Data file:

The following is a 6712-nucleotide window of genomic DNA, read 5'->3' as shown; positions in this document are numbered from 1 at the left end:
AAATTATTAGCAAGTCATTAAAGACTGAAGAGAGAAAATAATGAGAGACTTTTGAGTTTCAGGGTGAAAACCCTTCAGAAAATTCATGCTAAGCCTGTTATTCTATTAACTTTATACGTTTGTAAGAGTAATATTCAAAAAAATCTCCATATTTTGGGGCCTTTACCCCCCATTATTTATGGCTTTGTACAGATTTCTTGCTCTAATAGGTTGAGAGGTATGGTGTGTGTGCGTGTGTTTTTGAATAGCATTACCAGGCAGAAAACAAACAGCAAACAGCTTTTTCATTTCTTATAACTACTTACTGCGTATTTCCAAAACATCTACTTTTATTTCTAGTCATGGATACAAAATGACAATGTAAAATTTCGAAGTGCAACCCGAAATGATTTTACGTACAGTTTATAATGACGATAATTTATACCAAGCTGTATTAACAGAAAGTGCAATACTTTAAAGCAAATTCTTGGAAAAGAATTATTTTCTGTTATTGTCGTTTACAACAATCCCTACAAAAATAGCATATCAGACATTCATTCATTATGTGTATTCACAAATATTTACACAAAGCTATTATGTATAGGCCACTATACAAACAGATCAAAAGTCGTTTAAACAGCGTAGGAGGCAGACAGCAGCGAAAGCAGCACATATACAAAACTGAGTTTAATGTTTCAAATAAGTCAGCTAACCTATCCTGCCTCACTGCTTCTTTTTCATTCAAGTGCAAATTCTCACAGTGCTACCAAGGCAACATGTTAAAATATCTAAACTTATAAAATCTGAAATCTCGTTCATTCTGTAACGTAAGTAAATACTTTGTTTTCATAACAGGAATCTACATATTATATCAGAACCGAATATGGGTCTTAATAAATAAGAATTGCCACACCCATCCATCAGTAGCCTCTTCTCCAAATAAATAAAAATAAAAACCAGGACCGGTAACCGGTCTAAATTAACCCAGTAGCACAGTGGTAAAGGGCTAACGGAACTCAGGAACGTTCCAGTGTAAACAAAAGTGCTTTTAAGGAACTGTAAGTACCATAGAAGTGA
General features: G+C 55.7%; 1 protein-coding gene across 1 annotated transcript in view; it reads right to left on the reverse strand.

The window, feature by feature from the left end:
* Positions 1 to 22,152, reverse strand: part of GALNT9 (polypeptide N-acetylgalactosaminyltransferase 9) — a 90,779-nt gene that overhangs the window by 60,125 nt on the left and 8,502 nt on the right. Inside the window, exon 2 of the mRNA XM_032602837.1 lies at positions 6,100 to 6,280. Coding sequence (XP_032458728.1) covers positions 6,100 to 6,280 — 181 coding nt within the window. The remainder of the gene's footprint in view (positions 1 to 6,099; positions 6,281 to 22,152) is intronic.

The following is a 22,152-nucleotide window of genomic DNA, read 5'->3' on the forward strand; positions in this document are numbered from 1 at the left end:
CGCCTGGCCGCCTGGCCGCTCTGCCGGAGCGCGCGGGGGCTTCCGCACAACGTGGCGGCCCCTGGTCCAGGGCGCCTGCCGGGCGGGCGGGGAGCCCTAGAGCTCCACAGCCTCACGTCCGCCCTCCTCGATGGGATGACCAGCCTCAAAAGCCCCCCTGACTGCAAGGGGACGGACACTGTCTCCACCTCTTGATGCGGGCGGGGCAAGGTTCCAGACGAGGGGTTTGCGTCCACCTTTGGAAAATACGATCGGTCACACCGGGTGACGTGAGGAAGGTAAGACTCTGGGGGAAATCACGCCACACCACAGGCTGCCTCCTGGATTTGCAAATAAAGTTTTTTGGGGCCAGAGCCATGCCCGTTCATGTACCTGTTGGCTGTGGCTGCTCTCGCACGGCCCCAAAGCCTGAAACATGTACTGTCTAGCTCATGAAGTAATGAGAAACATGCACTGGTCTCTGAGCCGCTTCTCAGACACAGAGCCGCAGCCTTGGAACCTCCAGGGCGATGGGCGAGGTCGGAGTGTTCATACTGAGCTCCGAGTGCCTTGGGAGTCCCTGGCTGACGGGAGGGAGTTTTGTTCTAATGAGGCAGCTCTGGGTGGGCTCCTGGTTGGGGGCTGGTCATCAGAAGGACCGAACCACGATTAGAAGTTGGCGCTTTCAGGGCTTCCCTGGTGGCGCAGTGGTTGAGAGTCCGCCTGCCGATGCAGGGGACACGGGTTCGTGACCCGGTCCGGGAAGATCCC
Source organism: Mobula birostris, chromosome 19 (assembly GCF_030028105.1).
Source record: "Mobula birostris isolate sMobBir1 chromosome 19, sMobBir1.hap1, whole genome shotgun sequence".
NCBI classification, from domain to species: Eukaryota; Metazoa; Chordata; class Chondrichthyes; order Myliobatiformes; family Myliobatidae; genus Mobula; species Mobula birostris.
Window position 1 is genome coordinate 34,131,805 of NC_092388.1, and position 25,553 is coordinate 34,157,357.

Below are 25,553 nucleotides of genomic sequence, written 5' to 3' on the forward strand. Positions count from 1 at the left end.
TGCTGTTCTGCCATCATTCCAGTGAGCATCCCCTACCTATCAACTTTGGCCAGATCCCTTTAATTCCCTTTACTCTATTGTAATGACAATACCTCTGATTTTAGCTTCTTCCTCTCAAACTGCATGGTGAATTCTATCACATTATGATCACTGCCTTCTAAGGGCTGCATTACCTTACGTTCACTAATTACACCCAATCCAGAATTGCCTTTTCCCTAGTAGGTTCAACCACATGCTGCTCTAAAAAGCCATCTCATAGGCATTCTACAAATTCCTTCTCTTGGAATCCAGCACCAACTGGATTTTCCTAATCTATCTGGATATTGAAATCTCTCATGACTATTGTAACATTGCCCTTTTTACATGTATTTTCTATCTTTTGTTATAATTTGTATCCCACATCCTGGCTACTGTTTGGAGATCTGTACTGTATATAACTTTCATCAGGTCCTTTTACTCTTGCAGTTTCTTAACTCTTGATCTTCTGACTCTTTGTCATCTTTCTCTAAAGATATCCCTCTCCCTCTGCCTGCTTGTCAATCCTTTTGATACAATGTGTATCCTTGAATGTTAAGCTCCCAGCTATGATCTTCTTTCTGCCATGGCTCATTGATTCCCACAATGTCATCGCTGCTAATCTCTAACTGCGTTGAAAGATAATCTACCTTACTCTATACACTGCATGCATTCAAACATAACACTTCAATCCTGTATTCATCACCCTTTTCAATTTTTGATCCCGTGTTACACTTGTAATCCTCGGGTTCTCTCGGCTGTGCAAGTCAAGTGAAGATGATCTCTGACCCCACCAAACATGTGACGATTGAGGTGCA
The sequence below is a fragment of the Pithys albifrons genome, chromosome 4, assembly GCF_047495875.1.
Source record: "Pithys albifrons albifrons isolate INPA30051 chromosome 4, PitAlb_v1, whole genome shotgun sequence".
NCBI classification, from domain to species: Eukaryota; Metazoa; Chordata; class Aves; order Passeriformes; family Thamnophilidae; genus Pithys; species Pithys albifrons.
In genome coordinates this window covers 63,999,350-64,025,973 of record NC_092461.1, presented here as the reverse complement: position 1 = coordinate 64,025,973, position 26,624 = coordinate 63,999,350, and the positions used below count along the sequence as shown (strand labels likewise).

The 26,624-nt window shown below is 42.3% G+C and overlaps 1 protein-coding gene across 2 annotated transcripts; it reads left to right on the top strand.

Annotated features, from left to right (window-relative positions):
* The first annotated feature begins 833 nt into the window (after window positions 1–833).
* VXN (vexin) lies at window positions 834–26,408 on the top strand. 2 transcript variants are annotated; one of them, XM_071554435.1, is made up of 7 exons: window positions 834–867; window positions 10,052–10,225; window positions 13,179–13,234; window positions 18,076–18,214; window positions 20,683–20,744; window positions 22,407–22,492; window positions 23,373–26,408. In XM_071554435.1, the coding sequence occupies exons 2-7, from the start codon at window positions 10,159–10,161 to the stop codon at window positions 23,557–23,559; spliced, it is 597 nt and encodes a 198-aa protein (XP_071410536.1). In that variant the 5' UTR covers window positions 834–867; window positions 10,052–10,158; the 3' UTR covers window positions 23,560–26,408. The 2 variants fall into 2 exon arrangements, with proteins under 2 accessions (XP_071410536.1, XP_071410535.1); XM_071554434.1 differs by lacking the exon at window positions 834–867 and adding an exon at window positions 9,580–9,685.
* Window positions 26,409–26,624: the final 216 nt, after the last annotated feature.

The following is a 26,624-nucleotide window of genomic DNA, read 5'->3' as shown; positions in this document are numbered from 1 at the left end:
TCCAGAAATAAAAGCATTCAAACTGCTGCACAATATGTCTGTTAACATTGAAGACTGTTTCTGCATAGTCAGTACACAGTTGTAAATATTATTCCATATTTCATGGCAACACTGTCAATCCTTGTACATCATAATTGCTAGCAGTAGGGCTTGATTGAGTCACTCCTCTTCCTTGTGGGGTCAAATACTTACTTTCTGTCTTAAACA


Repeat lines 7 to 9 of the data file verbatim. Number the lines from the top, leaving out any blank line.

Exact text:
CGCCTGGCCGCCTGGCCGCTCTGCCGGAGCGCGCGGGGGCTTCCGCACAACGTGGCGGCCCCTGGTCCAGGGCGCCTGCCGGGCGGGCGGGGAGCCCTAGAGCTCCACAGCCTCACGTCCGCCCTCCTCGATGGGATGACCAGCCTCAAAAGCCCCCCTGACTGCAAGGGGACGGACACTGTCTCCACCTCTTGATGCGGGCGGGGCAAGGTTCCAGACGAGGGGTTTGCGTCCACCTTTGGAAAATACGATCGGTCACACCGGGTGACGTGAGGAAGGTAAGACTCTGGGGGAAATCACGCCACACCACAGGCTGCCTCCTGGATTTGCAAATAAAGTTTTTTGGGGCCAGAGCCATGCCCGTTCATGTACCTGTTGGCTGTGGCTGCTCTCGCACGGCCCCAAAGCCTGAAACATGTACTGTCTAGCTCATGAAGTAATGAGAAACATGCACTGGTCTCTGAGCCGCTTCTCAGACACAGAGCCGCAGCCTTGGAACCTCCAGGGCGATGGGCGAGGTCGGAGTGTTCATACTGAGCTCCGAGTGCCTTGGGAGTCCCTGGCTGACGGGAGGGAGTTTTGTTCTAATGAGGCAGCTCTGGGTGGGCTCCTGGTTGGGGGCTGGTCATCAGAAGGACCGAACCACGATTAGAAGTTGGCGCTTTCAGGGCTTCCCTGGTGGCGCAGTGGTTGAGAGTCCGCCTGCCGATGCAGGGGACACGGGTTCGTGACCCGGTCCGGGAAGATCCC
Source organism: Mobula birostris, chromosome 19 (assembly GCF_030028105.1).
Source record: "Mobula birostris isolate sMobBir1 chromosome 19, sMobBir1.hap1, whole genome shotgun sequence".